The best fantasy novel I have read in years.
If the Harry Potter series and The Lies of Locke Lamora ever got together and decided to have a dark book baby, they would call it Nevernight. This is the sort of book I dream about reading. Only a fantasy expert could have written one this well. It’s exactly why authors such as Brandon Sanderson and Patrick Rothfuss are so successful: they know their audience. And here Jay Kristoff certainly knew his.
Nevernight captured my heart in all its pure evilness. It’s a wickedly delightful story centred on a young assassin, Mia, as she learns how to kill with stealth, precision and absolutely no mercy. It’s totally epic through and through. There wasn’t a single low point, just constant highs as I found myself lost in the story and completely invested in all its characters. It’s loaded with betrayals, stabbings and intricate schemes. After finishing it, I read it again before even thinking about moving on to the sequel. Simply because, I wasn’t over it yet.
“The books we love, they love us back. And just as we mark our places in the pages, those pages leave their marks on us. I can see it in you, sure as I see it in me. You're a daughter of the words. A girl with a story to tell.”
Mia is attempting to become a blade of the Red Church, an infamous guild of killers. All in order to pursuit her own end goal: murdering those in turn that murdered her family. She is utterly fearless because she possesses a mysteriously dark magic that allows her to control shadows, and in such shadows lurk creatures that have distinct personalities of their own. She has a shadow cat as a familiar who drains all the fear from her giving her a distinct advantage in battle and in training. She is never separate from it and never afraid.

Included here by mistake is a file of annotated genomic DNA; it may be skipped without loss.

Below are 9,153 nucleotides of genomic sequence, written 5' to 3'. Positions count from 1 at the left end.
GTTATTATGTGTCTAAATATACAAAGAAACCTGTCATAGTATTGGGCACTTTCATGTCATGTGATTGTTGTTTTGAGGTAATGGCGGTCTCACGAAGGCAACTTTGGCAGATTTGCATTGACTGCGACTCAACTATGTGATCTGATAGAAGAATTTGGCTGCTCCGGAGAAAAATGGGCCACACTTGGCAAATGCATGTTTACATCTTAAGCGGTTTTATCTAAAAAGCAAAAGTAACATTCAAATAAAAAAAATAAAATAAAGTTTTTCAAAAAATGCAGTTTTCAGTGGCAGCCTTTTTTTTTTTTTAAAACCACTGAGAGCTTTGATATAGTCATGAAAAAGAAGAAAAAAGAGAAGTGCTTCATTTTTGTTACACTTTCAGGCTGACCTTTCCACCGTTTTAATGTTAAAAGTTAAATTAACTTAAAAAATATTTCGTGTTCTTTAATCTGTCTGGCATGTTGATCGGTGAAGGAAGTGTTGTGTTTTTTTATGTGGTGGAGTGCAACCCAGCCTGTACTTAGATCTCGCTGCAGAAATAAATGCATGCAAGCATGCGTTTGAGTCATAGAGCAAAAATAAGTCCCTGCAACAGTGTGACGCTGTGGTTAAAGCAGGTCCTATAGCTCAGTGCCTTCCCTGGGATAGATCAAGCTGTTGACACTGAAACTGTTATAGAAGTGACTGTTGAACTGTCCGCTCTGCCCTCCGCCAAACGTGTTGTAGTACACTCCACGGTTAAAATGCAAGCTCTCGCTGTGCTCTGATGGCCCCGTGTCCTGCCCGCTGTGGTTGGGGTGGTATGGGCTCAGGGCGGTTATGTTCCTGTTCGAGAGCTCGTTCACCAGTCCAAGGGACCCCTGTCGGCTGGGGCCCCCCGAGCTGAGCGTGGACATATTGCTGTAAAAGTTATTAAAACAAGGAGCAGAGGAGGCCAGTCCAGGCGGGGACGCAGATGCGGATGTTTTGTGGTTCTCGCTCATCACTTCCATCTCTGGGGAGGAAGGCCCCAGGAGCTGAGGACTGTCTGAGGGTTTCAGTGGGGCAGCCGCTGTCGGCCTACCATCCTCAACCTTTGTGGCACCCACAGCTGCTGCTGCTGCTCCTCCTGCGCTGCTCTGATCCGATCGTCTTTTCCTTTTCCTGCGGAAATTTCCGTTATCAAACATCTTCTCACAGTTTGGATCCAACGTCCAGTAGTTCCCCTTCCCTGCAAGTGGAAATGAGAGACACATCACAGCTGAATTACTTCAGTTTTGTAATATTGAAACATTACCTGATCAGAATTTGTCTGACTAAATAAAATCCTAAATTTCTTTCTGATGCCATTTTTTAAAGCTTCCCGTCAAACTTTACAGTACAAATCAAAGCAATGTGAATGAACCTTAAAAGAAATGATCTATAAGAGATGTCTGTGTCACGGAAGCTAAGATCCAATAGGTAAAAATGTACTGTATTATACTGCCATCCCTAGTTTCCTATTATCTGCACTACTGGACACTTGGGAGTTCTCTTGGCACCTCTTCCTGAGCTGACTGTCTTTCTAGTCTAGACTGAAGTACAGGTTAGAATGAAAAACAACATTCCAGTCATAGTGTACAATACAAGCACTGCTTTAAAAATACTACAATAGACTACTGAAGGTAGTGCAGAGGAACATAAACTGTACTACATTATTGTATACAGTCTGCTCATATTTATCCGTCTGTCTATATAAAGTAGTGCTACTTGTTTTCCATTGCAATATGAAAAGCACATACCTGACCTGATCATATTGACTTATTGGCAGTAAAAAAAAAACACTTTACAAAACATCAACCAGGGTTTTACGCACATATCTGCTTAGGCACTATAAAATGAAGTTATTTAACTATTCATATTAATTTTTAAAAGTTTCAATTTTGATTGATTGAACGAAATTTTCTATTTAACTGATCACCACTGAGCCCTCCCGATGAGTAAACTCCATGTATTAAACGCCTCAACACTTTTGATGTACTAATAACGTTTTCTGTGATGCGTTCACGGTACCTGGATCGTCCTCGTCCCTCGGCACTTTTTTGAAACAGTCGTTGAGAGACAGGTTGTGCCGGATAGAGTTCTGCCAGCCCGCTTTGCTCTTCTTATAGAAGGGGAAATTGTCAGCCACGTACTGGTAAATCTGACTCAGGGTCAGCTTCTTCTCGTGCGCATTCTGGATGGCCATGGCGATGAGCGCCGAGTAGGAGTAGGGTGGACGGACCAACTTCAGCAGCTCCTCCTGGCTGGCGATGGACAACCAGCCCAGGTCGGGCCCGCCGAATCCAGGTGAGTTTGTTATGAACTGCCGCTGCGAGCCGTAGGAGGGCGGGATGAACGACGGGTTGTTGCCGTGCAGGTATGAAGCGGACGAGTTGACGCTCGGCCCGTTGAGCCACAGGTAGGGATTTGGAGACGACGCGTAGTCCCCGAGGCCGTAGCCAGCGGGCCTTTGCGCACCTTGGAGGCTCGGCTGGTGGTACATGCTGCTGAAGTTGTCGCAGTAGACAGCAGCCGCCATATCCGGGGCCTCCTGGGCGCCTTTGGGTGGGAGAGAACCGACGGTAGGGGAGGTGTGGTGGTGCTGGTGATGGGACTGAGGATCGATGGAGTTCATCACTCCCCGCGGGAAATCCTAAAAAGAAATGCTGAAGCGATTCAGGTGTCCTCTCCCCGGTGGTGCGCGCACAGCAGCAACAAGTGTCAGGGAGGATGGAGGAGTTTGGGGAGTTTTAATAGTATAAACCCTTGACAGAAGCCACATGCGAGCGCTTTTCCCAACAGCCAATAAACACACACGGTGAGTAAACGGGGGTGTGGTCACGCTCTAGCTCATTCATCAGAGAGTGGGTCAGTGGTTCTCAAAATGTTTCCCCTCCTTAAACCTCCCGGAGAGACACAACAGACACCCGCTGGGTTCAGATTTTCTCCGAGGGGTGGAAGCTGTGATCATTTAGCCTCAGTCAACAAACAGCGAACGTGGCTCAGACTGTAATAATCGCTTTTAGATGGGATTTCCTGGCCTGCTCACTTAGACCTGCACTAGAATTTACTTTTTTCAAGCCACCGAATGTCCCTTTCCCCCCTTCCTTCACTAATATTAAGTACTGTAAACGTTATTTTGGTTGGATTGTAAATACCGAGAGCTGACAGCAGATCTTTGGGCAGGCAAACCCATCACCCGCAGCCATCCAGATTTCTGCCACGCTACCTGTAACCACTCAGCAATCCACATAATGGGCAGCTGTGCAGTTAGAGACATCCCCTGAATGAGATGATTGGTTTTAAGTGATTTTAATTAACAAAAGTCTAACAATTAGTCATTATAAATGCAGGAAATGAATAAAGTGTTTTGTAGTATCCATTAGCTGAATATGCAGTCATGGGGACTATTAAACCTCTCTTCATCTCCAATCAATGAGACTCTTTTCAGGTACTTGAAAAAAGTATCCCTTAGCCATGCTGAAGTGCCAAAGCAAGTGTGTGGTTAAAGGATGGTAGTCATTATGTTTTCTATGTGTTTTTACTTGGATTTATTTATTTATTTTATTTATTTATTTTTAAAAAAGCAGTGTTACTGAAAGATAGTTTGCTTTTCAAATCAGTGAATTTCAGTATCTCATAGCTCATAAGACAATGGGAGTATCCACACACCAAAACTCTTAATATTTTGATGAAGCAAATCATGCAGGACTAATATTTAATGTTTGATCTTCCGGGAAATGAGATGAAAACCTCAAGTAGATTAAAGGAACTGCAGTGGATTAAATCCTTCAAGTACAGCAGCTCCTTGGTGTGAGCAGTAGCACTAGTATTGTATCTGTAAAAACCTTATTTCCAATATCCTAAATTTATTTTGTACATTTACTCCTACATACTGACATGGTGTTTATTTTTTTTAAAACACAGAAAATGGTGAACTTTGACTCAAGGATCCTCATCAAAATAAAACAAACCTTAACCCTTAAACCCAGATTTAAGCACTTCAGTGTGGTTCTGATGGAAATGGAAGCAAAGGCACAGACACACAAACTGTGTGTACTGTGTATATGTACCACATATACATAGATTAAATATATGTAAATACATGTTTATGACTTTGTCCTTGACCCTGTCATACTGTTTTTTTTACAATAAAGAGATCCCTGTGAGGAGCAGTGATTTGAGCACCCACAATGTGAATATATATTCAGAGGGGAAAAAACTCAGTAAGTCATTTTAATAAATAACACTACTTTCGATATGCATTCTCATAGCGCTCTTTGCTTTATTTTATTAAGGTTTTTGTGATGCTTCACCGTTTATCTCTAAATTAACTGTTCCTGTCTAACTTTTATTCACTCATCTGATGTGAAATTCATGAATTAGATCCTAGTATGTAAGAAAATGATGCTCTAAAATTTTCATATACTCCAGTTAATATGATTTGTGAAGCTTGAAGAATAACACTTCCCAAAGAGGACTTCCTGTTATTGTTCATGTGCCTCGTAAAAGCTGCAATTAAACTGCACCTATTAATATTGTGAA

Mia takes her own path. Although she is training in an academy with strict rules over life and death, she still finds ways to be herself and not fall into the trap of a brainwashed slave. This made me really like her character. In a way, she is like a darker version of Arya Stark (only more worldly wise and talented.) There’s a fierce competition between her and the other acolytes who are all attempting to become blades. They face off with swords and daggers, with poisons and secrets, in order to become the best of the crop. Only four out of an initial thirty or so will prove themselves worthy and join the elite ranks of the Red Church, never any more year to year.
“You'll be a rumor. A whisper. The thought that wakes the bastards of this world sweating in the nevernight. The last thing you will ever be, girl, is someone's hero.”
So, this really does have a lot going for it, though for me what really makes the book stand out is the mystery. Jay Kristoff is a careful writer and he has certainly taken pains not to reveal too much early on. The dark magic that courses through Mia’s blood remains a complete mystery to all. There’s also a lot of hidden surprises here and I don’t doubt there will be more through the rest of the series. In a world of assassins, honestly will only get you so far. And although Mia was played quite significantly here, I think moving forward she has learnt a great deal about people: she has become better at the game of killers. In the next book, I think she will be a much harder person: she has to be.
A much deserved 10/10* from me. This is the best fantasy novel I have read in years, I shall be moving straight onto Godsgrave next.
Review by Sean Barrs
Alice Wybrew interviews Jay Kristoff, author of the recently published Japanese-inspired steampunk fantasy, Stormdancer.Congratulations on publishing your first book! Tell us a bit about Stormdancer (is it true you got the id [...]
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